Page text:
The Russians for example must be more than little bemused at the turn of events signaled by Georgia’s invasion of South Ossetia as the utterences by both Medvedev and Putin illustrate,
“Medvedev: I would not call this a full-scale crisis of the likes of what existed during the Soviet period, but there is tension today. We certainly did not want this tension. It is the result of the not entirely reasonable policy the United States has pursued in Georgia. At some point they gave the Georgian leader the impression that he could do as he pleased with impunity. He seemed to think he’d received carte-blanche to take any action he wished, and we can all see now where this has led. I think there is a certain amount of frustration now in the United States at the failure of this virtual project, ‘Free Georgia’. The leader has bankrupted himself, the regime is on the brink of crisis, and the situation is tense. The sooner our American partners sort out this issue the better it will be for Russian-American relations. We are ready to restore the best possible relations and develop our ties in full with the United States.” — ‘Interview with Russian President Medvedev On Euronews’
One has to read between the lines in order to understand Russian frustration with the US as the phrase “The sooner our American partners sort out this issue the better it will be for Russian-American relations. We are ready to restore the best possible relations and develop our ties in full with the United States” indicates. Is this the result of naiviety on the part of the Russian ruling elite? Possibly, but it illustrates the simple fact that the Russians were sold a lemon when the ruling elite dissolved the Soviet Union and reestablished a capitalist economy.
Russia and China, having embarked on the capitalist road are now caught up in the crisis of capital along with every other country, something that didn’t happen to either economies when both were, let’s say non-capitalist and not integrated into the global capitalist economy.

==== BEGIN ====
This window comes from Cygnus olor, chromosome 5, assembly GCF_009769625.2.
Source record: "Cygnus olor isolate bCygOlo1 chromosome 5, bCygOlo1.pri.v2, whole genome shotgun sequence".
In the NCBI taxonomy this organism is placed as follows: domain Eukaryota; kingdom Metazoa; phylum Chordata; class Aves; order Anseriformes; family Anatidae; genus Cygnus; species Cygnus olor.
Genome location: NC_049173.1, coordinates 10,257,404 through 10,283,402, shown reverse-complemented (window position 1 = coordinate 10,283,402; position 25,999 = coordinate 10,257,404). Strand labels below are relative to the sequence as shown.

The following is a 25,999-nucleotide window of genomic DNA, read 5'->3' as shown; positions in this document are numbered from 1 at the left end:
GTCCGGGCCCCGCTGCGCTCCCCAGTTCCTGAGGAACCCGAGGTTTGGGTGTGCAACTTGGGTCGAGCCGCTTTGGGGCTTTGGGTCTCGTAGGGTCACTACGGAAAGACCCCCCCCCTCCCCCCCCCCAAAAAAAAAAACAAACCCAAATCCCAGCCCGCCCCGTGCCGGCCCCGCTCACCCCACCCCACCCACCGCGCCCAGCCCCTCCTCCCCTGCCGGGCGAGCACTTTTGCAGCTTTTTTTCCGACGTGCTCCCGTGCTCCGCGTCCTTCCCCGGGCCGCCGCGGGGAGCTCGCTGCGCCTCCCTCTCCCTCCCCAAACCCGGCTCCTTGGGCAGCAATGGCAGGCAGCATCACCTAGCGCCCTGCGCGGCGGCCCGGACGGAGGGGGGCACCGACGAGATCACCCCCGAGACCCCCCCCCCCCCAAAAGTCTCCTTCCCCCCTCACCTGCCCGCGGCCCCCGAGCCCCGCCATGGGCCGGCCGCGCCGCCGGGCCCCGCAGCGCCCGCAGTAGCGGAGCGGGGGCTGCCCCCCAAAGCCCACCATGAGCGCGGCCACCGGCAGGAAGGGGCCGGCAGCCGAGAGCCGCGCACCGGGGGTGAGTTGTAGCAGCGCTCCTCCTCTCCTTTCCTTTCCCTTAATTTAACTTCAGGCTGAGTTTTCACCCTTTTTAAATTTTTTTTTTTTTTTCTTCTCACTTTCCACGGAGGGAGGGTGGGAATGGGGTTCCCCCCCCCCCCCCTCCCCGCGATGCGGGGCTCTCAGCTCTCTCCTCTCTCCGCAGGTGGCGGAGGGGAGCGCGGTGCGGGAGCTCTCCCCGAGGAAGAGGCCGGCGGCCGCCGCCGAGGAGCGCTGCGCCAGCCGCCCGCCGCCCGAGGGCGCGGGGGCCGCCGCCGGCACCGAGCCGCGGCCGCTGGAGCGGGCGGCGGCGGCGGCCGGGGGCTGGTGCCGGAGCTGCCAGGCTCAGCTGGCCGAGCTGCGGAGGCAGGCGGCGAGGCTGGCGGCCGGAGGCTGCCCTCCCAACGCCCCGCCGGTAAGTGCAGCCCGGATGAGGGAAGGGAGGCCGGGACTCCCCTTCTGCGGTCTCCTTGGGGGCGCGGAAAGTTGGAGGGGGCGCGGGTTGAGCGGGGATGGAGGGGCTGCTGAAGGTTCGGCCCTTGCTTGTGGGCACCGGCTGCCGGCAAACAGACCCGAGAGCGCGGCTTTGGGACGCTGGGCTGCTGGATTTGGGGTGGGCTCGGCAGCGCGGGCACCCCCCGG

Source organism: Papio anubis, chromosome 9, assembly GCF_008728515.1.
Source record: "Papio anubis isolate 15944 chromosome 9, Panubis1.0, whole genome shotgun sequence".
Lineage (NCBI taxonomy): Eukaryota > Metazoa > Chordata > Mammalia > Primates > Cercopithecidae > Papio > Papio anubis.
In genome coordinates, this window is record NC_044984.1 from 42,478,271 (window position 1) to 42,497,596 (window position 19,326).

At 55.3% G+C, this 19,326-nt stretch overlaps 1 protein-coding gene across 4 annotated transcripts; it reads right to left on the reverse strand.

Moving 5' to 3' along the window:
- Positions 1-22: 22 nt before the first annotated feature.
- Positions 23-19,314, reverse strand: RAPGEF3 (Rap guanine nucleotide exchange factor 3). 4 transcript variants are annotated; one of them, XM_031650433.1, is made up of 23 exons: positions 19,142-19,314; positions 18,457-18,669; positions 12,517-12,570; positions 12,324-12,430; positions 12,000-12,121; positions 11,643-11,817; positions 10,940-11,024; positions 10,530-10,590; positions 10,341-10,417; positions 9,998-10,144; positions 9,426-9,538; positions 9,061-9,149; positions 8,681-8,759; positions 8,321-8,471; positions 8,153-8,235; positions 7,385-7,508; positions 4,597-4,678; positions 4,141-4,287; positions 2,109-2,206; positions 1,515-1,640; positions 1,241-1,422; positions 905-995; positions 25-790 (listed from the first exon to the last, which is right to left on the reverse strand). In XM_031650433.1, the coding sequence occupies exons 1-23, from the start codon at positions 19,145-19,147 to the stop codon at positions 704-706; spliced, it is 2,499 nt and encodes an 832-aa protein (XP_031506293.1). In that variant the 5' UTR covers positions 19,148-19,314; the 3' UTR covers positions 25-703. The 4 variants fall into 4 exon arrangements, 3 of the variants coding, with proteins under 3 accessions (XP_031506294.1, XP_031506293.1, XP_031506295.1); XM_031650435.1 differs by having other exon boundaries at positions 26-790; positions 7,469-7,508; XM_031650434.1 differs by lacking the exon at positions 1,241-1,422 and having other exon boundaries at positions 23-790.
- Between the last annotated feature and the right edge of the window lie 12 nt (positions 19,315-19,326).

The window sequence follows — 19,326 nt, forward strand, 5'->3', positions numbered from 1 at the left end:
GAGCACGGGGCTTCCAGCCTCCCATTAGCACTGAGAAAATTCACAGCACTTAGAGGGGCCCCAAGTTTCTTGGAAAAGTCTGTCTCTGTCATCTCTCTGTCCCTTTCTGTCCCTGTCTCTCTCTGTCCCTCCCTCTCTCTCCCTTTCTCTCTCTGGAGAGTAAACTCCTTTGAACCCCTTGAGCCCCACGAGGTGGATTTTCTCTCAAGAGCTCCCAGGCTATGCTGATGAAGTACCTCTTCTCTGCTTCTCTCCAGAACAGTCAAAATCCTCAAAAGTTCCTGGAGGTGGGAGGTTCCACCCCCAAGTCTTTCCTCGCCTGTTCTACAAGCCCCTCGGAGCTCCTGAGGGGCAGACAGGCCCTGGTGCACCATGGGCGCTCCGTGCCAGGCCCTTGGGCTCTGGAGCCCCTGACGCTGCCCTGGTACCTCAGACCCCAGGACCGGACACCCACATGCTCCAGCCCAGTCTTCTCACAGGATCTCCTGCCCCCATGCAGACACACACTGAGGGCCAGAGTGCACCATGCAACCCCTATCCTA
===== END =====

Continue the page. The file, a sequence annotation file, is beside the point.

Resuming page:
Neither are both countries embarked on a policy of imperialist expansion, the ruling elites are desperately trying to survive in a world dominated by US imperialism and to a degree trying to satisfy the increasing demands of their domestic populations or at some point face their own extinction.
A comparable dilemma also exists within the European Community,
“The very fact that Americans didn’t find anything else to support their failed ally – Mr. Saakashvili – other than sending Mr. Cheney to the region, who is incredibly unpopular in the world, who is associated with the war in Iraq, with all these neo-conservative, black-and-white visions of the world, who was accused of corruption – remember the Halliburton affair in Iraq. And if they wanted, if the Bush administration really wanted to consolidate the international community behind the United States in criticising Russia, I think they should find somebody else and not send Mr. Cheney” — French Foreign Minister Bernard Kouchner, ‘EU wants truth about war in South Ossetia’, Russia Today, 6 September, 2008.
“We have to be together. The U.S. have their own views, but we are living close to Russia. We need to develop our own policy, a neighbouring policy. We have to talk about our views of being close to Russia, a great country, a partner”